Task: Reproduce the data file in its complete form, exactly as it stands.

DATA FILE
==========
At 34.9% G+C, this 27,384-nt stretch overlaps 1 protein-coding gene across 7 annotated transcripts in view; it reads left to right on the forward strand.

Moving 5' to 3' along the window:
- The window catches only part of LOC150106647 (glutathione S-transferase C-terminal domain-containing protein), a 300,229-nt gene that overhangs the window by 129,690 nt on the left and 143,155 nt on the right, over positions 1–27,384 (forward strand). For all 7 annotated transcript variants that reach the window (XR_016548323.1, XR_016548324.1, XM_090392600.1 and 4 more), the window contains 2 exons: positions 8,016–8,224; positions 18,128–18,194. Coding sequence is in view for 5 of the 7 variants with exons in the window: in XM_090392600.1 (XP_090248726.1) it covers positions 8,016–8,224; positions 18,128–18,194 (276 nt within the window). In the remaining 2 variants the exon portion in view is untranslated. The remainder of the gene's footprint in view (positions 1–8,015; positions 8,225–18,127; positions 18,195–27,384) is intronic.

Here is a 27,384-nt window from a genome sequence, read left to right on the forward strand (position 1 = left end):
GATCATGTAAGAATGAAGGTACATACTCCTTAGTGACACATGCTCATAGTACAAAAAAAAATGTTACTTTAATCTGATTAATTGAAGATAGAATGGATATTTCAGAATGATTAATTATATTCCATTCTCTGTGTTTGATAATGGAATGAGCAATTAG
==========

At 34.9% G+C, this 27,384-nt stretch overlaps 1 protein-coding gene across 7 annotated transcripts in view; it reads left to right on the forward strand.

Moving 5' to 3' along the window:
- The window catches only part of LOC150106647 (glutathione S-transferase C-terminal domain-containing protein), a 300,229-nt gene that overhangs the window by 129,690 nt on the left and 143,155 nt on the right, over positions 1–27,384 (forward strand). For all 7 annotated transcript variants that reach the window (XR_016548323.1, XR_016548324.1, XM_090392600.1 and 4 more), the window contains 2 exons: positions 8,016–8,224; positions 18,128–18,194. Coding sequence is in view for 5 of the 7 variants with exons in the window: in XM_090392600.1 (XP_090248726.1) it covers positions 8,016–8,224; positions 18,128–18,194 (276 nt within the window). In the remaining 2 variants the exon portion in view is untranslated. The remainder of the gene's footprint in view (positions 1–8,015; positions 8,225–18,127; positions 18,195–27,384) is intronic.

Here is a 27,384-nt window from a genome sequence, read left to right on the forward strand (position 1 = left end):
GATCATGTAAGAATGAAGGTACATACTCCTTAGTGACACATGCTCATAGTACAAAAAAAAATGTTACTTTAATCTGATTAATTGAAGATAGAATGGATATTTCAGAATGATTAATTATATTCCATTCTCTGTGTTTGATAATGGAATGAGCAATTAG